“You wear out, Ed Tom. All the time you spend trying to get back what’s been took from you, more is going out the door. After a while you just have to try to get a tourniquet on it… Anyway, you never know what worse luck your bad luck has saved you from…”
“They sat quietly at the table. After a while the old man said: She mentioned there was a lot of old pictures and family stuff. What to do about that. Well. There ain’t nothing to do about it I don’t reckon. Is there?”
“No. I don’t reckon there is.”
Cormac McCarthy. 2005. No Country for Old Men.
The logic of academic competition that owns you as you ask “do I do enough?” “Prove it.” The future owned by fear. The future of “I do enough”, “I am good enough”, owned by the past of “do I do enough?”, “was I good enough?” Never thinking “I am” because the shadow of “am I?” is unforgiving. The logic of academic competition that uses the National Student Survey, Research Excellence, impact metrics, restricted promotions processes, and so on, as forms of academic cognitive behavioural therapy; as forms of restructuring what it means to be an academic; reifying what it means to labour in a University, so that performance is internalised. So that guilt and shame trump solidarity, unity and faith. So that in the battle to survive we forget that capitalist work is ‘a form of living death’ (Dinerstein and Neary (ht @josswinn)).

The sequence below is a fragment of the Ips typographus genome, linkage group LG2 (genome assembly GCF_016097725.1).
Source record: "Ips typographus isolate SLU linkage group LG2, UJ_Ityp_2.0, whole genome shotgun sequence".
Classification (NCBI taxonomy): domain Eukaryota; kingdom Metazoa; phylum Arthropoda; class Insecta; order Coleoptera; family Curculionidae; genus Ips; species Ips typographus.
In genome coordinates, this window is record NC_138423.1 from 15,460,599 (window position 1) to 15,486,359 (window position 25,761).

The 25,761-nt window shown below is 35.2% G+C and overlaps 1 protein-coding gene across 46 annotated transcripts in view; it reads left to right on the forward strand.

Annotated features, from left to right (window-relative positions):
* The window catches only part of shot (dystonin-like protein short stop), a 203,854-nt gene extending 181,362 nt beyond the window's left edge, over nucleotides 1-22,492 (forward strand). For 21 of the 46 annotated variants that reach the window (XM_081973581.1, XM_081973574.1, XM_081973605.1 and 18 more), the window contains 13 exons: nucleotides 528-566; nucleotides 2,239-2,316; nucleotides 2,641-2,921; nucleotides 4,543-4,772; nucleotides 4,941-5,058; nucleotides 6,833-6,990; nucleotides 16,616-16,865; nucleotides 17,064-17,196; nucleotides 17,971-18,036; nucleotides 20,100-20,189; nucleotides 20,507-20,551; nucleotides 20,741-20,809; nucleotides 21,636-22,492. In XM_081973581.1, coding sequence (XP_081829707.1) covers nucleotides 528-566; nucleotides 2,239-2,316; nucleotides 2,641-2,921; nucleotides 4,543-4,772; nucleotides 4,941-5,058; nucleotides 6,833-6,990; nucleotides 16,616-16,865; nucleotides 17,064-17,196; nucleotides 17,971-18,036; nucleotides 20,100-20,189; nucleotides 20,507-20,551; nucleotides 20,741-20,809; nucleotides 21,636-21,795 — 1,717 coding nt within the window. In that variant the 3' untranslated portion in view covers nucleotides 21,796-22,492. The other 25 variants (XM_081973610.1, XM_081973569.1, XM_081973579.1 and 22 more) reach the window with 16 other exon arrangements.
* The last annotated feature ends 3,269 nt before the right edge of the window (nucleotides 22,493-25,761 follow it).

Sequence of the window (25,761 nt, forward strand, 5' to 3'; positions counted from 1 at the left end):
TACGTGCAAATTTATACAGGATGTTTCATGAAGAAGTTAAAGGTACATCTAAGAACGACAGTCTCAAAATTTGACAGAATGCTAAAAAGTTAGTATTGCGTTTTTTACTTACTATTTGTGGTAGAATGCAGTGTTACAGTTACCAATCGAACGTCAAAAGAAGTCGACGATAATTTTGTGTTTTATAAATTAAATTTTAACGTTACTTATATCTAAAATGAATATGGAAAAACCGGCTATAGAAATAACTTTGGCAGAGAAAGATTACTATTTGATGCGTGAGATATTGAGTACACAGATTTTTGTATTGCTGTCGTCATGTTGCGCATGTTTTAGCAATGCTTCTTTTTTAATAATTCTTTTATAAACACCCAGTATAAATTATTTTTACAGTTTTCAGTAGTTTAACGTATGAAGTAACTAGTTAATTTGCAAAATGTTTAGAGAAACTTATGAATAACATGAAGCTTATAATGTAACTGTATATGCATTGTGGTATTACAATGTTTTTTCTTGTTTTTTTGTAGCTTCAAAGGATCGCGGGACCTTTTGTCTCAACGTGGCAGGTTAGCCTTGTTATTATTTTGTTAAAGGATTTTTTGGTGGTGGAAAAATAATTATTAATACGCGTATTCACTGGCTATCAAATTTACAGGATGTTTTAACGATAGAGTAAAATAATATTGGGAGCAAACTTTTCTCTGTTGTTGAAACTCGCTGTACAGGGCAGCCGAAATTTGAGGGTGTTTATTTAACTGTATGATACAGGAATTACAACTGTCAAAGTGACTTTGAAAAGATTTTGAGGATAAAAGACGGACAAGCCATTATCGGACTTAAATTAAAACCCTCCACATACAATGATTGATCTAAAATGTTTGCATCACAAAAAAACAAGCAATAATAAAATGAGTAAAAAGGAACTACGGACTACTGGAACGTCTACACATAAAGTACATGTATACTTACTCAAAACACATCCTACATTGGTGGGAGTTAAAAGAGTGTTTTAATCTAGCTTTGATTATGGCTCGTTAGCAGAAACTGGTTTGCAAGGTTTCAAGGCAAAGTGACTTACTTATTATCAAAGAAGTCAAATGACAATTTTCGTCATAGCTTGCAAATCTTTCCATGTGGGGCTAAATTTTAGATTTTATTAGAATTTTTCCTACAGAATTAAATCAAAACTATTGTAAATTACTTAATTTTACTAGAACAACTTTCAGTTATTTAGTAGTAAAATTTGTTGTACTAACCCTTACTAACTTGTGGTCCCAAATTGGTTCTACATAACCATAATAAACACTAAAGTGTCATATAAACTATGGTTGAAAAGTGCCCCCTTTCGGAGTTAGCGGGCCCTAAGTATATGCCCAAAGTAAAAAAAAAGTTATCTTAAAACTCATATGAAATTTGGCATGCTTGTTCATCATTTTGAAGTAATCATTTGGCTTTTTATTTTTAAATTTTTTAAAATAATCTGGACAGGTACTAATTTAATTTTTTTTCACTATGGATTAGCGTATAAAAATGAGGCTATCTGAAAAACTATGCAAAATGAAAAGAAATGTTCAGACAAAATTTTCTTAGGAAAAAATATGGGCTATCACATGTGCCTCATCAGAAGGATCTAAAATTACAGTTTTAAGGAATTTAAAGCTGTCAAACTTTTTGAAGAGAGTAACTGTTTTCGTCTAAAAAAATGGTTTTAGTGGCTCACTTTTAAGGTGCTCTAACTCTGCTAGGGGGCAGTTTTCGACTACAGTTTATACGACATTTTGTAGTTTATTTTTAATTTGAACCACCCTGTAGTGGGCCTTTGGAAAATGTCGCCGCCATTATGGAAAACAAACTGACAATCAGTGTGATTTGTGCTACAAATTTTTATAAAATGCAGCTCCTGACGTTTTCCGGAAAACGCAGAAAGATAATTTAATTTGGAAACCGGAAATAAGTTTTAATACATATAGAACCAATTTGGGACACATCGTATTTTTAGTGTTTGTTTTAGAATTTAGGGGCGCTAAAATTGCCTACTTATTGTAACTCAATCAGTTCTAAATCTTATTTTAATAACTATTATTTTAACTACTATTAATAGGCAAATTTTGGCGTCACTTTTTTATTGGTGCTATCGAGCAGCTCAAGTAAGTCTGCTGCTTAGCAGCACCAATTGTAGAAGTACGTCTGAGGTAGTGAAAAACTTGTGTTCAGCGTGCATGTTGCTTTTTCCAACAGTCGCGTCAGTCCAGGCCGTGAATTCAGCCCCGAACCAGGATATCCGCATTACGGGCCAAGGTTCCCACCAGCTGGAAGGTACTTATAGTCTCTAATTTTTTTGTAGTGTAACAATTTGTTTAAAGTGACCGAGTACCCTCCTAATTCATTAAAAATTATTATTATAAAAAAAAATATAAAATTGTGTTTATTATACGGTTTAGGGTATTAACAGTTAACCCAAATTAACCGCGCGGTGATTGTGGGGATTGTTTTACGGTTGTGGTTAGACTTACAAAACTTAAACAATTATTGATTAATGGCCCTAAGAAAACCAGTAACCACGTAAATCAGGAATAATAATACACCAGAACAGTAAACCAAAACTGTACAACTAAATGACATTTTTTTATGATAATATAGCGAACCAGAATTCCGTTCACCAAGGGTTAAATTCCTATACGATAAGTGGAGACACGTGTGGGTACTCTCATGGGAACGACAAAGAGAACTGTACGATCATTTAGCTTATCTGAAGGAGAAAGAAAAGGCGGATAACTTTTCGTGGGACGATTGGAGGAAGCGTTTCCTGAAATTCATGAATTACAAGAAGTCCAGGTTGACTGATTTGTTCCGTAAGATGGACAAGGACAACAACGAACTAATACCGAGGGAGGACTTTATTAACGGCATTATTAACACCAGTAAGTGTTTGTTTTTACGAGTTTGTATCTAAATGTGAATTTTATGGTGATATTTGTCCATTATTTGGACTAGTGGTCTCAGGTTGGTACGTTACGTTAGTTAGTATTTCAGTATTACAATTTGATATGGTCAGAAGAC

This means that, in Ball’s terms, we are subsumed under an imperative that makes:
management, ubiquitous, invisible, inescapable – part of and embedded in everything we do. Increasingly, we choose and judge our actions and they are judged by others on the basis of their contribution to organizational performance, rendered in terms of measurable outputs (p. 223).
This is the battle between an academic ego-identity that is increasingly status-driven and reified, a managerial cadre that seeks control through its own autonomy and performance management techniques, and the possibility of a socialised self that might refuse capital as the automatic subject. In this we need to recognise the duality that, first academic labour is labour and is locked in a struggle with capital over the production of value, and second that increasingly this form of labour is revealed as kettled inside a structure that exists for the autonomy of Capital.
This autonomy is a battle over productive and useful time. As Marx notes in Capital Volume 2: